Survivors and families of the Grenfell Tower disaster in London, in 2017, in which 72 people were either burned to death or poisoned by lethally toxic fumes of hydrogen cyanide gas, are this week reported to have instructed lawyers to file one of the largest class actions for product liability in US history, against the manufacturers and suppliers of allegedly fire-accelerant cladding and insulation materials.
How is it then conceivable that the police and/ or Crown Prosecution Service, in Britain, have indicated that it is most unlikely that the current investigation will result in any prosecutions for either corporate manslaughter or gross criminal negligence against any architect, surveyor, building inspector, local authority, manufacturer or supplier who were involved in the external cladding contract for Grenfell Tower?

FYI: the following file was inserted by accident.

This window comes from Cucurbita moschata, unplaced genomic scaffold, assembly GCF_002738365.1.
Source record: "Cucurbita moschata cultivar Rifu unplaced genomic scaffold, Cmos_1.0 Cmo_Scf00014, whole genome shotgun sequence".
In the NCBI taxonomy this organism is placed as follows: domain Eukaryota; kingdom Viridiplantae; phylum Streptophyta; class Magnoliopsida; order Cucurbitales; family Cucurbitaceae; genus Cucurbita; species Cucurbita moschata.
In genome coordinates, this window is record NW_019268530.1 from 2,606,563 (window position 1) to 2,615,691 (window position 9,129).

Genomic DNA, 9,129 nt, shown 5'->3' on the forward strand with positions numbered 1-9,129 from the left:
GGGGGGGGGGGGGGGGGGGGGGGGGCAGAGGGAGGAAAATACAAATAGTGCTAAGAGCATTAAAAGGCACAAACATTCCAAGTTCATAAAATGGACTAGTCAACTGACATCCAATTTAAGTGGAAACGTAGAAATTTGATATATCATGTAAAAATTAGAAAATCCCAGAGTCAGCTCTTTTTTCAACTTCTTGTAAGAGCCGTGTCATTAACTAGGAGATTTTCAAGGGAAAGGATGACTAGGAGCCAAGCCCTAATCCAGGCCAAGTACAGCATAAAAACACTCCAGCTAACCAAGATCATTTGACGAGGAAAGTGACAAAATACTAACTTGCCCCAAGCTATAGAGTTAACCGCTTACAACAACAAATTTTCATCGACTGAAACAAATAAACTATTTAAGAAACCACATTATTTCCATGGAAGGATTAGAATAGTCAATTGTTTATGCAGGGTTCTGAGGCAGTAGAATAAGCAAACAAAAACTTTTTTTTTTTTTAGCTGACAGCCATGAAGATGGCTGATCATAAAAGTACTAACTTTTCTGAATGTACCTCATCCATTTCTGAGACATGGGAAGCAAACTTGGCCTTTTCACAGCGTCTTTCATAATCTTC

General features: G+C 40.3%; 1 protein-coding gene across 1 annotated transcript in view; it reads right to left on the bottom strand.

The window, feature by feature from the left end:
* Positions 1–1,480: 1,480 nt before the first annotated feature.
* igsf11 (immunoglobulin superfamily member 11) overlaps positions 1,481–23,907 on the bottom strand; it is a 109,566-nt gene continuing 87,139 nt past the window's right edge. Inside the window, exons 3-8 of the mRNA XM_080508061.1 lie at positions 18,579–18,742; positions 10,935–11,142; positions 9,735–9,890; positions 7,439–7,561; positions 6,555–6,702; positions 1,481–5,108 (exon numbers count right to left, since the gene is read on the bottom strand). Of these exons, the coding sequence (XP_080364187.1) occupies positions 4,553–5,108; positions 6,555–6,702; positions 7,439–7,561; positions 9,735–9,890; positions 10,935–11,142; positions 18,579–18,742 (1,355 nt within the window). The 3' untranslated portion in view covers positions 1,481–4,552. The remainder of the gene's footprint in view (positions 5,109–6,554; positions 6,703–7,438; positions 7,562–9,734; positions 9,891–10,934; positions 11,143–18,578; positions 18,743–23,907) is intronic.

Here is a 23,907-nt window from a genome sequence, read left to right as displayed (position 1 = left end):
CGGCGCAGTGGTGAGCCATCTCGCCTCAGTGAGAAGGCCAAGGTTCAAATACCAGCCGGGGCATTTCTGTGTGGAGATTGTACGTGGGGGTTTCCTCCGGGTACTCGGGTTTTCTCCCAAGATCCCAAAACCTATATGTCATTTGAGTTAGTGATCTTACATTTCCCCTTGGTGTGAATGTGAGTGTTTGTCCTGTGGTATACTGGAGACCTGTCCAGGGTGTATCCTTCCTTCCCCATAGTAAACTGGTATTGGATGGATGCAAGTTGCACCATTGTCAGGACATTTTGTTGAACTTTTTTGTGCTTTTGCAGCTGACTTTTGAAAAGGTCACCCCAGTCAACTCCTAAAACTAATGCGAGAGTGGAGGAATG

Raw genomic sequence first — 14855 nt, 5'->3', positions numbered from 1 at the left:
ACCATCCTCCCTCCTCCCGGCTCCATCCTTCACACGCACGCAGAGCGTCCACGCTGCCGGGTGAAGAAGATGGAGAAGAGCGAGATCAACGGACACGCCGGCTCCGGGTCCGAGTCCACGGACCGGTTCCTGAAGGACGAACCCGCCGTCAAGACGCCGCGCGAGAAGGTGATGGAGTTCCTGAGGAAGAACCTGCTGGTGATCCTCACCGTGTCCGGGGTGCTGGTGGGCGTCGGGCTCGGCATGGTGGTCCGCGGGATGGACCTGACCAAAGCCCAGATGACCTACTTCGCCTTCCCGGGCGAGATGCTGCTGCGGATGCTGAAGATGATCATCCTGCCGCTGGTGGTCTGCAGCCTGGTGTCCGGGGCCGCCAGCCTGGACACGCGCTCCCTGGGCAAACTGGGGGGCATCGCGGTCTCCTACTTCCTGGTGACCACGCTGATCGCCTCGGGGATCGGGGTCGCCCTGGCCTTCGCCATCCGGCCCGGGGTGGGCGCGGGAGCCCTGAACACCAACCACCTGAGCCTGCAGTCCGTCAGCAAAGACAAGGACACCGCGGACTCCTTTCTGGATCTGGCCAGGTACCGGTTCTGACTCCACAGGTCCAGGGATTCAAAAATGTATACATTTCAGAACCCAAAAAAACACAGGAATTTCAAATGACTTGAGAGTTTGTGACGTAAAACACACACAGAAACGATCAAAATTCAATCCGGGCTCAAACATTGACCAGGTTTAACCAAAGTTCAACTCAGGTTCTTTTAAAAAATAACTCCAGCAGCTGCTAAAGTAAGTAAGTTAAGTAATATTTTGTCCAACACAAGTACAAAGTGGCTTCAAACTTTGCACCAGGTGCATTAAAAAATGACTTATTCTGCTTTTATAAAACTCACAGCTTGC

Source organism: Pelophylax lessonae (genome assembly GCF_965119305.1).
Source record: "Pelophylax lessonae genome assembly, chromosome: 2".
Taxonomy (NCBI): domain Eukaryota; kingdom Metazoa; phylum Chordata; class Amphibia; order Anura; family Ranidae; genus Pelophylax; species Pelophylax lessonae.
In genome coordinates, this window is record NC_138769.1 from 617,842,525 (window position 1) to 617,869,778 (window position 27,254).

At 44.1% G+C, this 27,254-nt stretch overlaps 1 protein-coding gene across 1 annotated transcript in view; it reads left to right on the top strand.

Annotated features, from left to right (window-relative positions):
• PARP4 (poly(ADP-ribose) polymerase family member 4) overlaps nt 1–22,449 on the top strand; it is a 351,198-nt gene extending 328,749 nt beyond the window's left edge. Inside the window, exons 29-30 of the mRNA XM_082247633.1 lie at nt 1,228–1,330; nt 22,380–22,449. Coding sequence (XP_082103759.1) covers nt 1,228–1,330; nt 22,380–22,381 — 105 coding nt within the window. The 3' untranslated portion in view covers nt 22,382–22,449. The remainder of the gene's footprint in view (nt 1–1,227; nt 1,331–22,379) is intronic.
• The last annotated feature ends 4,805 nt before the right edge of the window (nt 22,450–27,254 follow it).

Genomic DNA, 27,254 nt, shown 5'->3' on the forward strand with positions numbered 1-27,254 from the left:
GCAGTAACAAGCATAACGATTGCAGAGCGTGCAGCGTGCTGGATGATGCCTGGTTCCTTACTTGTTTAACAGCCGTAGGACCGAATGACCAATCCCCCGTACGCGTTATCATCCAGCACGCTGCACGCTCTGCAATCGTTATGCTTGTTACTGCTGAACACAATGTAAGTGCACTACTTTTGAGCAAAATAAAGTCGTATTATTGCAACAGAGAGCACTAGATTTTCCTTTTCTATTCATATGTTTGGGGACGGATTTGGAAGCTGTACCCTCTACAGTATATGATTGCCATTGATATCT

This would appear to be a scandal of very serious consequences and a gross failure not only of the criminal justice system but for this government and its fire/ building regulations and also for the local authority building inspectorate.
There would appear to a be strong case for a judicial review of any failure by the CPS to prosecute those alleged responsible for the worst civilian loss of life in a residential building fire since World War 2.
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Hans Stehling (pen name) is an analyst based in the UK. He is a frequent contributor to Global Research.
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